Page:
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    I have not researched many plasma screens and have not concentrated on any particular brands. But I have noticed on the TV Authority site advertised on this site, and on other sites, that you can get a 37-42 inch or so plasma for about $3,500, though often in a brand I have never heard of.

    I agree that a RPTV (that is at least HDTV ready) will give me the most bang. But size is a big issue. I am looking for a TV that is less than 50 inches tall so that it will work in my entertainment center. That leaves me with the new Samsung RPTVs (which are at least $1,000 more than any other similar RPTVs) or a plasma screen. If height was not an issue, I'd probably go with a 50 inch Panasonic or Toshiba RPTV.

    And yes, I could make a taller floor standing model work, but I hate the look and it would make me reconfigure one whole end of my home theater and all the rest of my home theater equipment. I wish they made RPTVs without a built in stand, speakers, etc., none of which I need or want. The only company that does that now is Samsung.
     
  17. jimmy~e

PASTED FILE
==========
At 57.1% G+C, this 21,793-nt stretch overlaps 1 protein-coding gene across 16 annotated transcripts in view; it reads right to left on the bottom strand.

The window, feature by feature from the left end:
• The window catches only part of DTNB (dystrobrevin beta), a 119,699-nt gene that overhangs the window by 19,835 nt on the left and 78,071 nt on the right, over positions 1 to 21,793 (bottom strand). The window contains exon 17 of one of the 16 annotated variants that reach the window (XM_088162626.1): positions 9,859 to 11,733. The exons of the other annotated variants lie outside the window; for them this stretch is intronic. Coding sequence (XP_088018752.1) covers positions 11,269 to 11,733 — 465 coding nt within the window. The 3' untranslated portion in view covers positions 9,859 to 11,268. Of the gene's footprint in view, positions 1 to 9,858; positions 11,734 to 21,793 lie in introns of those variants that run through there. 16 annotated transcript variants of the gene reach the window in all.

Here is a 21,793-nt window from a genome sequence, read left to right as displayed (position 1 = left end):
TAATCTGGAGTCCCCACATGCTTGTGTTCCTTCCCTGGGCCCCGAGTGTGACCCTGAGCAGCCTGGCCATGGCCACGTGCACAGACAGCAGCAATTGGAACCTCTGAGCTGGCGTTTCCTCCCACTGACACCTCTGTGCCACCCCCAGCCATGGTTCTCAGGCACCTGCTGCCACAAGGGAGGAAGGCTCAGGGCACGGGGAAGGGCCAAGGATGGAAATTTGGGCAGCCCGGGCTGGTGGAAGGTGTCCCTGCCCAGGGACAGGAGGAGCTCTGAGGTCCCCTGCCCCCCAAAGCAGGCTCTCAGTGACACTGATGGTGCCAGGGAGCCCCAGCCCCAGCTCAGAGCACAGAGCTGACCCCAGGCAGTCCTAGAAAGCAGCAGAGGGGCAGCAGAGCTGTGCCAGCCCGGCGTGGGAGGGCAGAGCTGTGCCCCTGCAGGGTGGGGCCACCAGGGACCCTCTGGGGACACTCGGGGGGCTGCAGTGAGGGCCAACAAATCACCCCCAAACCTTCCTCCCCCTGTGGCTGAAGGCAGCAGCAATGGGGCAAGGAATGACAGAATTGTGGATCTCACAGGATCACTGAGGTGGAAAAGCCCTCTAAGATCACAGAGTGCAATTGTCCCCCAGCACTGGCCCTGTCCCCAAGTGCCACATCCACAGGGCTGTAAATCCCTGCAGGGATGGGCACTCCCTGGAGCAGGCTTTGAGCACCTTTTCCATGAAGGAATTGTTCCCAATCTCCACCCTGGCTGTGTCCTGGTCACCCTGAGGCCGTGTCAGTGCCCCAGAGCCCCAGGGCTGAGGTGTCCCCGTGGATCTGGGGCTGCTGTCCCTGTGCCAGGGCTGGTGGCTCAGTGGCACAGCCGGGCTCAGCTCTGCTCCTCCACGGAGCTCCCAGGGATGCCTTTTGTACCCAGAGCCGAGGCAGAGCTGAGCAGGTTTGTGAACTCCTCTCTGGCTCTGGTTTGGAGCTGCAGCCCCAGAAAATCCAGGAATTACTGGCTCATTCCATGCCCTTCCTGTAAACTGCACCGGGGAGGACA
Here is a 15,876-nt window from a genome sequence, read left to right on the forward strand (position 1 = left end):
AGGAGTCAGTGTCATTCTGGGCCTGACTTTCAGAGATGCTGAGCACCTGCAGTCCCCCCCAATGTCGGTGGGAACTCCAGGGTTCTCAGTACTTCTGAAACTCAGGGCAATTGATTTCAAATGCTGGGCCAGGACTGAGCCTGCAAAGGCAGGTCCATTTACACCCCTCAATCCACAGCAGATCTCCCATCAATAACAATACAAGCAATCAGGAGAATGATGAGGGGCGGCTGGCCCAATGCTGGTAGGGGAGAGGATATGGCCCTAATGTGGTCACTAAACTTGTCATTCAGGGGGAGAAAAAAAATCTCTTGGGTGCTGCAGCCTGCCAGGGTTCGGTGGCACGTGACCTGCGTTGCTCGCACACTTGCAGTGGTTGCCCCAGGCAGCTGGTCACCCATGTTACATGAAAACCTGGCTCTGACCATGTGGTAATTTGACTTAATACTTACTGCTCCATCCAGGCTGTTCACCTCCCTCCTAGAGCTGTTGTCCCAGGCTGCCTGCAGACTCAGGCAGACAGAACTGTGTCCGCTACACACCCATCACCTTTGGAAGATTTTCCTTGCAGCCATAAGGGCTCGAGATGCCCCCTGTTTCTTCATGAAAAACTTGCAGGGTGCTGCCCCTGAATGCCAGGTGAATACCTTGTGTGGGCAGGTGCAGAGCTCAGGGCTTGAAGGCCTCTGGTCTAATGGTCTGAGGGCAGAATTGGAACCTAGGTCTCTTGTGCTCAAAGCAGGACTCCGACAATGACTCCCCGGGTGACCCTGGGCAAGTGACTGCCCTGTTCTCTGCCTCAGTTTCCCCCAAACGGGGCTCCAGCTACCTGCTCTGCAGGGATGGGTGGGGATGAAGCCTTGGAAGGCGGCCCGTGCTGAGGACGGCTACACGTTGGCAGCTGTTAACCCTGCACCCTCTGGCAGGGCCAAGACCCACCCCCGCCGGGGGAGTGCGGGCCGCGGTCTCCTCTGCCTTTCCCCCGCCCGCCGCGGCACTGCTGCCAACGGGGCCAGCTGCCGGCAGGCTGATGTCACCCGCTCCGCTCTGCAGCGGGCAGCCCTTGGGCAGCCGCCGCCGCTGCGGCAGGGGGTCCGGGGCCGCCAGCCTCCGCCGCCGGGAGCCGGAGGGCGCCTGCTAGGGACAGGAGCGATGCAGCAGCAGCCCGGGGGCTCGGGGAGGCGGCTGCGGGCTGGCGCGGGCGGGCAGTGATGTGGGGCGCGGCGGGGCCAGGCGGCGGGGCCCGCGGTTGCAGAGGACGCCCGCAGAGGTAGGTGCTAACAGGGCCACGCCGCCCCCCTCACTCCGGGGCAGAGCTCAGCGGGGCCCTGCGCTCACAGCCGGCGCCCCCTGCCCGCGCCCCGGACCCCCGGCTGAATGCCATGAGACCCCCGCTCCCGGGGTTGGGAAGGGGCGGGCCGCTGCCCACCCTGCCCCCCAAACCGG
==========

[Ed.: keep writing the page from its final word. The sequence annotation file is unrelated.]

jimmy~e Agent

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    Another reason I went the front projector route is that I can vary screen size between 40 and 200 inches depending on the room I'm using the projector in. I currently project a 60 inches wide by 45 inches high image in my living room. That works well for me.
    I live in southern California, I also like being able to move my projector outside onto my patio to watch DVDs outdoors on a warm summer's evening. My living room and patio are ajoining so the connects stretch outdoors.
     
  18. DaveGTP

    DaveGTP Cinematographer

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    I don't have a plasma (yet), but I will toss in the results of my plasma research here: Your best value for cheaper plasmas is the 42" Panasonic Enhanced-Def set, which can be found for about $3500 from some reputable online e-tailers. It will downconvert HD to the plasma's native resolution (as all sources are, down or upconverted). There are many satisfied Enhanced-def Panny plasma owners. The set is indeed not true HD, but, how far away are you sitting? From all from avsforum members that decided on an ED Plasma, if you are more than 6-7 feet away, you can't tell the difference between the HD and the ED plasma. The ED Panny Plasma also is generally regarded as superior for DVD and standard TV signals, as less upconversion is being done.

    Also, for quite a bit more, the Pioneer 43" 433cmx can be found for about $4-5k. If you are looking for more research info on the plasmas, I would some reading at www.avsforum.com - there are quite a few plasma owners in their LCD & Plasma forum. Their plasma FAQ is here : http://www.avsforum.com/avs-vb/showt...hreadid=167397